7. this was, well, beautiful. as always. I can so very much relate as my dad turns 80 next month and I was wondering what to do as well. i’d get a photo of the two of you from recent years or not and photoshop this on it: “Thank you for the gifts you gave me. I’m so grateful I recognized them as soon as I did. I wish it were easier to say all the things I want to say. I’ll keep trying.”

  8. My father passed before I could give him the gift I wanted to really give. Give him you (whoever that is). That’s what’s really important. Now, if I could just find something for my mother’s birthday….

  9. Hi Christie – beautiful, thoughtful post! For my Dad’s 70th last year all of my family (siblings and families) spent a weekend at my parents’ cottage (a rare event to have us all together – 15 humans and 3 dogs) – for a gift we decided on hiring a professional photographer to record the moment. She spent an afternoon with all of us. It was awesome…he treasures the photos.

  10. I have always been a fan of making video slideshows with favorite songs for big occasions. Maybe with some audio of some family members sharing a memory. Really, though, I agree with what a lot of people are saying that being there is the most important thing, and I love the idea of sharing these thoughts in a card. It’s great that you started being present when you did and have had the time you’ve had. I guess he doesn’t read your blog?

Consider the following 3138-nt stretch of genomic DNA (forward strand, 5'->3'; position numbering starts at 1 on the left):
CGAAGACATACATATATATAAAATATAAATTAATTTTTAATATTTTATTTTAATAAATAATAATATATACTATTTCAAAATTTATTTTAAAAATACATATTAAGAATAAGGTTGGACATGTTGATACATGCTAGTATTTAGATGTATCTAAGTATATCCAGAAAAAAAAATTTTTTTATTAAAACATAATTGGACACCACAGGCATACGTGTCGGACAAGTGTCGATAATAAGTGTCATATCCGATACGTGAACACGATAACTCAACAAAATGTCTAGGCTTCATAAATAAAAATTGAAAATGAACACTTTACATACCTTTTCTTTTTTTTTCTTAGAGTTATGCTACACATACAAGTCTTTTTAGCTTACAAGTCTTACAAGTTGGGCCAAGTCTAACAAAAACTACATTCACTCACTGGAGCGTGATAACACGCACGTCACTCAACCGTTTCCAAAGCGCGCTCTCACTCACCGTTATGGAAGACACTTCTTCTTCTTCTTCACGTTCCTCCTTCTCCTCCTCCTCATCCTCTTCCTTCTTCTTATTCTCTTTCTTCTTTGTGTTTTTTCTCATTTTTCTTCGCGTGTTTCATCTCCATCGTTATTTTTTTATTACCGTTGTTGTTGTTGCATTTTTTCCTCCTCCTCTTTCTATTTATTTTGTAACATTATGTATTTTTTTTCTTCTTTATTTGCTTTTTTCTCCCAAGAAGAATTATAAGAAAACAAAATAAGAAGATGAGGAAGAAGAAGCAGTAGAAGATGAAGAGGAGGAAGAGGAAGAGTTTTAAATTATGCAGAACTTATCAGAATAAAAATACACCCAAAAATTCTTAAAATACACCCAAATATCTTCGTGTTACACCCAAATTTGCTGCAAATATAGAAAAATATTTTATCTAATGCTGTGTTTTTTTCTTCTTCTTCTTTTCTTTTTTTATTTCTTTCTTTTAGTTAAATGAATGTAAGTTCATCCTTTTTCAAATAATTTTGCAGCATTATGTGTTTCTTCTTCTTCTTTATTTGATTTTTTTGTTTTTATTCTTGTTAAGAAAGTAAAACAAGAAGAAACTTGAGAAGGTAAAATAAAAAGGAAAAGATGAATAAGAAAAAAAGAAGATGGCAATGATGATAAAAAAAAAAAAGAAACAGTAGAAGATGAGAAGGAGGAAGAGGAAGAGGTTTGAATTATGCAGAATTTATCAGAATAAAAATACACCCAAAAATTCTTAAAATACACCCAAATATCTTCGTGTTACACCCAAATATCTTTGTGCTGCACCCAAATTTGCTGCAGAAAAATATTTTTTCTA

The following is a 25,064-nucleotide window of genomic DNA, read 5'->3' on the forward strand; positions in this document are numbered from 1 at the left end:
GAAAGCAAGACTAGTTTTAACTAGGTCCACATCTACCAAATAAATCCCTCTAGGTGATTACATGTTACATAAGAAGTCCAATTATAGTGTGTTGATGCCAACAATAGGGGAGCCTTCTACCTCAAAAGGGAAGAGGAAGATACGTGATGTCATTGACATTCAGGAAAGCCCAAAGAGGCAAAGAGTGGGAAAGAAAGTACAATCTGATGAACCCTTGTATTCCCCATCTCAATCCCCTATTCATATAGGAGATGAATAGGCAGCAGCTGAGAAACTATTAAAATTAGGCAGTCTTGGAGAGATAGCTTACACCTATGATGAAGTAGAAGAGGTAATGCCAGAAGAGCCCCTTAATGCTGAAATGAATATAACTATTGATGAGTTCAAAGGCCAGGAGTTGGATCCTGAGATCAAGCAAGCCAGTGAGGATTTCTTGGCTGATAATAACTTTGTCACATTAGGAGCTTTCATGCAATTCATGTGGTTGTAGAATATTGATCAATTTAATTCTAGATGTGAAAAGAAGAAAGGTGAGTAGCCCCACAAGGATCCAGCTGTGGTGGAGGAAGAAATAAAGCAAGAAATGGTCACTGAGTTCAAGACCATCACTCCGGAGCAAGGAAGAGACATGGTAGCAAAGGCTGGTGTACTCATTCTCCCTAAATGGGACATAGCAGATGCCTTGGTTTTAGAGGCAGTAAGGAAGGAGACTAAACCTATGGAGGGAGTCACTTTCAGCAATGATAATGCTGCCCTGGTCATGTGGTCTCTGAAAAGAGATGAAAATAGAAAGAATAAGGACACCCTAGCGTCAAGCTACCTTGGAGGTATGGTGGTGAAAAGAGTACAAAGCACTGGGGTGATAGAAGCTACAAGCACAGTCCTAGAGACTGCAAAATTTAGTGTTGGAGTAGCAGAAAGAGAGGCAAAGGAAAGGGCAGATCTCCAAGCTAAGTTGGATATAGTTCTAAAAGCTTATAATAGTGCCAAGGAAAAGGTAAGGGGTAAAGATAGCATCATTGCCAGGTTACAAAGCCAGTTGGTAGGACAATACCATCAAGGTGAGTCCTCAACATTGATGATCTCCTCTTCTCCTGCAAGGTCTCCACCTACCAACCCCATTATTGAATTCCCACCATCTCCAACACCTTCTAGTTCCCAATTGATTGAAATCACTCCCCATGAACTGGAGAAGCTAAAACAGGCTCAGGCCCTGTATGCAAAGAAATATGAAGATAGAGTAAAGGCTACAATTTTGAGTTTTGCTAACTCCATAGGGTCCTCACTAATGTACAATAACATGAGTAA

11. I believe knowing you are happy and healthy is present enough for your dad. I also agree with the others who said a copy of this post is the perfect gift. Family pics would be icing on the cake. Enjoy Austin, enjoy your family, enjoy the smores! Hugs to you and the rest of your family!!!

  12. You write so beautiful, I can see myself too in this story. It’s never to late for you to be the daughter you wanted your father to have. I told my father this a few years back, he was ecstatic. I am sure whatever you “gift” him, will be perfect.

  13. My dad died shortly after his 80th and none of his kids felt like they knew him very well prior to that. But we lucked out and spent his 80th and the year after asking him all the questions we wanted to know about him . We did a cookout at my house and spent tons of time around a fire in the evening listening to his answers….everything from “How did you meet Mom?” to “Why her?” I was amazed at how much he wanted to say for a guy who wouldn’t carry a conversation if you handed it to him in a bag. He later said it was a great time (which wasn’t in his character to say either) go figure. Just go and enjoy being there with those folks. What we also got was a Newspaper from his hometown on the day of his birth…it just took a phone call to make it happen.